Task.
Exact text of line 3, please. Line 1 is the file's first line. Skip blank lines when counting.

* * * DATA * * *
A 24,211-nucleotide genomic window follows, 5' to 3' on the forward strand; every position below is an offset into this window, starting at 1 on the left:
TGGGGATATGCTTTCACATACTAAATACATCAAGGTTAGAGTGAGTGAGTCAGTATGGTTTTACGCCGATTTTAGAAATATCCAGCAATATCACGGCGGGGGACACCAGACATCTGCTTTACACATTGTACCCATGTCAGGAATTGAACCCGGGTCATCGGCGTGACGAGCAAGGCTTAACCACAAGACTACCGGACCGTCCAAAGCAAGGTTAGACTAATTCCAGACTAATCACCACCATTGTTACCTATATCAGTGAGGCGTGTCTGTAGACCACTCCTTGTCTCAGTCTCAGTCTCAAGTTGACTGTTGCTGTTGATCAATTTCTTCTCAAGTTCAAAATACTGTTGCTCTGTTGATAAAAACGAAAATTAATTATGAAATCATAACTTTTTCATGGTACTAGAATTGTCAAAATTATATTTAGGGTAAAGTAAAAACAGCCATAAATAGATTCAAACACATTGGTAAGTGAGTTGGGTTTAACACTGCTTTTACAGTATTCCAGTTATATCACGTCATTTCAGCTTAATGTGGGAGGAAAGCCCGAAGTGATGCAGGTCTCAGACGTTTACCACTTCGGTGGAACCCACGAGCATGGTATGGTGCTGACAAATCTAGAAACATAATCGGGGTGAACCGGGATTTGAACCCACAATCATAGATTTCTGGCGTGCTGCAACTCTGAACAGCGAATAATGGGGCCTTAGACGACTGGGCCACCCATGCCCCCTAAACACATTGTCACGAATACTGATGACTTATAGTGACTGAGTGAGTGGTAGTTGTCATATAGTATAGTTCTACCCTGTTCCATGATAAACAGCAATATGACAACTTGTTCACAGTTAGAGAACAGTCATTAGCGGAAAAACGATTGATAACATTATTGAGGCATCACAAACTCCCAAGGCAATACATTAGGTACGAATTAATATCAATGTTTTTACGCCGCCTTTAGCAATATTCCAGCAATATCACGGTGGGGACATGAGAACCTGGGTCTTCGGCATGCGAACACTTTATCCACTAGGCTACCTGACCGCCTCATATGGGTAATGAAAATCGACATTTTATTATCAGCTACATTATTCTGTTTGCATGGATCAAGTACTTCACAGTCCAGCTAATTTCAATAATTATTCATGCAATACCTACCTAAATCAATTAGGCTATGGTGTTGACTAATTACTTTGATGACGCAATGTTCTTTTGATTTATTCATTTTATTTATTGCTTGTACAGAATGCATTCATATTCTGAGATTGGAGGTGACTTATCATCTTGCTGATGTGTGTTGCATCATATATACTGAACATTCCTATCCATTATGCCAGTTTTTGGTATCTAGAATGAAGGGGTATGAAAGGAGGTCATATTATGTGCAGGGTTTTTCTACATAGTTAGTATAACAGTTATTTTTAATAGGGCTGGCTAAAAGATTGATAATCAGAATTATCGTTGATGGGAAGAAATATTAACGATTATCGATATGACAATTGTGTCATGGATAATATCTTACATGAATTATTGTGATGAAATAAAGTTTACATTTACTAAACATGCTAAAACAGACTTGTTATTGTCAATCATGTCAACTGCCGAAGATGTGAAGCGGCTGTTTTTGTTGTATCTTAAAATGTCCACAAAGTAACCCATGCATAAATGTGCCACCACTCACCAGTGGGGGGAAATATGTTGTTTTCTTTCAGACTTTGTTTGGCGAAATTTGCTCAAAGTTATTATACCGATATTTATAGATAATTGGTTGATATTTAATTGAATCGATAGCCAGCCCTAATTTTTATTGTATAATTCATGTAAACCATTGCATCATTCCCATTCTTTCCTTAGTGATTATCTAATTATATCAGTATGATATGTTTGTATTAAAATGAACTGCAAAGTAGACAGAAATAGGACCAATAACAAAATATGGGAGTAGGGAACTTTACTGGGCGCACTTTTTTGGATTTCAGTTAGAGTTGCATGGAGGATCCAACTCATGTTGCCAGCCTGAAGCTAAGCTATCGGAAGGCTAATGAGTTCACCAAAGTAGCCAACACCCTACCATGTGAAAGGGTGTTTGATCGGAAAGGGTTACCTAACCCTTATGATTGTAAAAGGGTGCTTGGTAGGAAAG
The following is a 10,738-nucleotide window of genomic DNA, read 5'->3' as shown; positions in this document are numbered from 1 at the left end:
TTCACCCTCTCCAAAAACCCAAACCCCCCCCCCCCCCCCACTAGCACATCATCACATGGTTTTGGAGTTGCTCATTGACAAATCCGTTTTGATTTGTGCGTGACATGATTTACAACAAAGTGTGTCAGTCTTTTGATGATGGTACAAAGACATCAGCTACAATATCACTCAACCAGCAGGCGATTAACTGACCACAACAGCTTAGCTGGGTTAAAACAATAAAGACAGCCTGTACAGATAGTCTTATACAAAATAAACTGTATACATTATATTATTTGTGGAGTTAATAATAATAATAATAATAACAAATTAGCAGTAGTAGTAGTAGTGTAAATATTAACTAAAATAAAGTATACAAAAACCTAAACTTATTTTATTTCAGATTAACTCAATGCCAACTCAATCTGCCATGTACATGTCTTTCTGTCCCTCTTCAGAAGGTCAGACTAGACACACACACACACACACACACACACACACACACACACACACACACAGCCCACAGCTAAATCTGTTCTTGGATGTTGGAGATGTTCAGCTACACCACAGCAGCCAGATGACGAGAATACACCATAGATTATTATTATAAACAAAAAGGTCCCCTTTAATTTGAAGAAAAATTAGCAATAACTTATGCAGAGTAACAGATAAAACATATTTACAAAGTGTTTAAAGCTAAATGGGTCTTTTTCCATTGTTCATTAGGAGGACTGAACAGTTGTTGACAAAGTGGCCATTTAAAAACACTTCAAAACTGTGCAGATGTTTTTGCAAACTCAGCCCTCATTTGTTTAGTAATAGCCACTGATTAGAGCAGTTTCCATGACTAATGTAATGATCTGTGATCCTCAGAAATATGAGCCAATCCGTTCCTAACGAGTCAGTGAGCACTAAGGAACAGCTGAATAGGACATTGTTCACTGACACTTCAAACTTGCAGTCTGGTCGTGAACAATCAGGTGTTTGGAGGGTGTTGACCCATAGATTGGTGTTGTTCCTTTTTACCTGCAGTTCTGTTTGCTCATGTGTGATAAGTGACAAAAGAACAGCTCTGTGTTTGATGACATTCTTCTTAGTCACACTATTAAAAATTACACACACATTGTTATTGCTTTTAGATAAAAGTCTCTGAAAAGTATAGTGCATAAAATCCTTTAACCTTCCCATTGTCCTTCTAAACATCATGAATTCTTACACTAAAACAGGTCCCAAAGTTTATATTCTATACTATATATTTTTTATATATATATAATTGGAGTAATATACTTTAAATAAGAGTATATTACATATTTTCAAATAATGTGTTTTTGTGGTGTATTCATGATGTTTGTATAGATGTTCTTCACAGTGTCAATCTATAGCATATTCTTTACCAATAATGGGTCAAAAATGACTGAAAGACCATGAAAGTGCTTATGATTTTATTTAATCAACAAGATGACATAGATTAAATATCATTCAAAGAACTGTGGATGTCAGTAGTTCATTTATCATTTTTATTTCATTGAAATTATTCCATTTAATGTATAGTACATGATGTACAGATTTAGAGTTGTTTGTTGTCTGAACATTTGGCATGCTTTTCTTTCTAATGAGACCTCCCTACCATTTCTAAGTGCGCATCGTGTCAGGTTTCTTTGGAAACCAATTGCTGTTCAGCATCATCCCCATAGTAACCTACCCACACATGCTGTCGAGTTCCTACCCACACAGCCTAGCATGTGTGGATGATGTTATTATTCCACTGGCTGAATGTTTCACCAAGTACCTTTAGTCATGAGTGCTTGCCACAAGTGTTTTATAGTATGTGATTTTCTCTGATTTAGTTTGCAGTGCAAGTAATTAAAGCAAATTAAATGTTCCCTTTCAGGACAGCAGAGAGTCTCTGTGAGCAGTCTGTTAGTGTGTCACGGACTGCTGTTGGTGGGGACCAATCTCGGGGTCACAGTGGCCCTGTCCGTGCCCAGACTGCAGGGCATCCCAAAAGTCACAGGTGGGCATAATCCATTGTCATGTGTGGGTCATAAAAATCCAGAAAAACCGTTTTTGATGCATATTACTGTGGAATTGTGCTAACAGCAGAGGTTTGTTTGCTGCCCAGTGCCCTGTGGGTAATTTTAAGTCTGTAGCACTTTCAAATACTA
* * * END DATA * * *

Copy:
The following is a 10,738-nucleotide window of genomic DNA, read 5'->3' as shown; positions in this document are numbered from 1 at the left end: